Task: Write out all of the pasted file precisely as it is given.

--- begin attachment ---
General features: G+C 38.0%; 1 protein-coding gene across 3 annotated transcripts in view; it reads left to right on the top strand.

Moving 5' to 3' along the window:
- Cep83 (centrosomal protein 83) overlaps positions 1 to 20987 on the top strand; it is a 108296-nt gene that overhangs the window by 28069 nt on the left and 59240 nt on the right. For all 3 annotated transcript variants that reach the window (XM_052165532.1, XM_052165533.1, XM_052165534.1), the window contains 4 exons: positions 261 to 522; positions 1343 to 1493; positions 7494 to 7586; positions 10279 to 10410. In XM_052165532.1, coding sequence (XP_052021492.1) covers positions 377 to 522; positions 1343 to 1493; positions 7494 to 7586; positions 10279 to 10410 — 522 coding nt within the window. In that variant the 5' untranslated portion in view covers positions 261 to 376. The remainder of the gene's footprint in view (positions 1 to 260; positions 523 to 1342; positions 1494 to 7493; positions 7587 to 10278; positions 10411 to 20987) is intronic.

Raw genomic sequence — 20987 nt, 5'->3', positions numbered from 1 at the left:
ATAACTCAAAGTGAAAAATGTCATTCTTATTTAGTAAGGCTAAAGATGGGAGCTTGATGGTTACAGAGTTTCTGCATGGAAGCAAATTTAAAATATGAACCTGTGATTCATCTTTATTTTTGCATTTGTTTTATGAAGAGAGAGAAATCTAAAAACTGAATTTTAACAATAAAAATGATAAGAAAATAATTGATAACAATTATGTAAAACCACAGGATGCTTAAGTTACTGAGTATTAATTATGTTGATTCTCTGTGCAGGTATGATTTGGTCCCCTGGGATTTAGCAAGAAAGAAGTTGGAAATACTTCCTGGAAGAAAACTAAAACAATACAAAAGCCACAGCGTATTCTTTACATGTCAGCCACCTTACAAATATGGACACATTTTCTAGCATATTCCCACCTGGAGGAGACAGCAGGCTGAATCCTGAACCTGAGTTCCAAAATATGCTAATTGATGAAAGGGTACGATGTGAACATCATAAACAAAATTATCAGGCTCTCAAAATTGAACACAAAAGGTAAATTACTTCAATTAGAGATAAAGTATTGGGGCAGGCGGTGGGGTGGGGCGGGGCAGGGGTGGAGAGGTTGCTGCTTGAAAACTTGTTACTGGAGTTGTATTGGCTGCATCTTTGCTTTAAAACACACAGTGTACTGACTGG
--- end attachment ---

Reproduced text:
General features: G+C 38.0%; 1 protein-coding gene across 3 annotated transcripts in view; it reads left to right on the top strand.

Moving 5' to 3' along the window:
- Cep83 (centrosomal protein 83) overlaps positions 1 to 20987 on the top strand; it is a 108296-nt gene that overhangs the window by 28069 nt on the left and 59240 nt on the right. For all 3 annotated transcript variants that reach the window (XM_052165532.1, XM_052165533.1, XM_052165534.1), the window contains 4 exons: positions 261 to 522; positions 1343 to 1493; positions 7494 to 7586; positions 10279 to 10410. In XM_052165532.1, coding sequence (XP_052021492.1) covers positions 377 to 522; positions 1343 to 1493; positions 7494 to 7586; positions 10279 to 10410 — 522 coding nt within the window. In that variant the 5' untranslated portion in view covers positions 261 to 376. The remainder of the gene's footprint in view (positions 1 to 260; positions 523 to 1342; positions 1494 to 7493; positions 7587 to 10278; positions 10411 to 20987) is intronic.

Raw genomic sequence — 20987 nt, 5'->3', positions numbered from 1 at the left:
ATAACTCAAAGTGAAAAATGTCATTCTTATTTAGTAAGGCTAAAGATGGGAGCTTGATGGTTACAGAGTTTCTGCATGGAAGCAAATTTAAAATATGAACCTGTGATTCATCTTTATTTTTGCATTTGTTTTATGAAGAGAGAGAAATCTAAAAACTGAATTTTAACAATAAAAATGATAAGAAAATAATTGATAACAATTATGTAAAACCACAGGATGCTTAAGTTACTGAGTATTAATTATGTTGATTCTCTGTGCAGGTATGATTTGGTCCCCTGGGATTTAGCAAGAAAGAAGTTGGAAATACTTCCTGGAAGAAAACTAAAACAATACAAAAGCCACAGCGTATTCTTTACATGTCAGCCACCTTACAAATATGGACACATTTTCTAGCATATTCCCACCTGGAGGAGACAGCAGGCTGAATCCTGAACCTGAGTTCCAAAATATGCTAATTGATGAAAGGGTACGATGTGAACATCATAAACAAAATTATCAGGCTCTCAAAATTGAACACAAAAGGTAAATTACTTCAATTAGAGATAAAGTATTGGGGCAGGCGGTGGGGTGGGGCGGGGCAGGGGTGGAGAGGTTGCTGCTTGAAAACTTGTTACTGGAGTTGTATTGGCTGCATCTTTGCTTTAAAACACACAGTGTACTGACTGG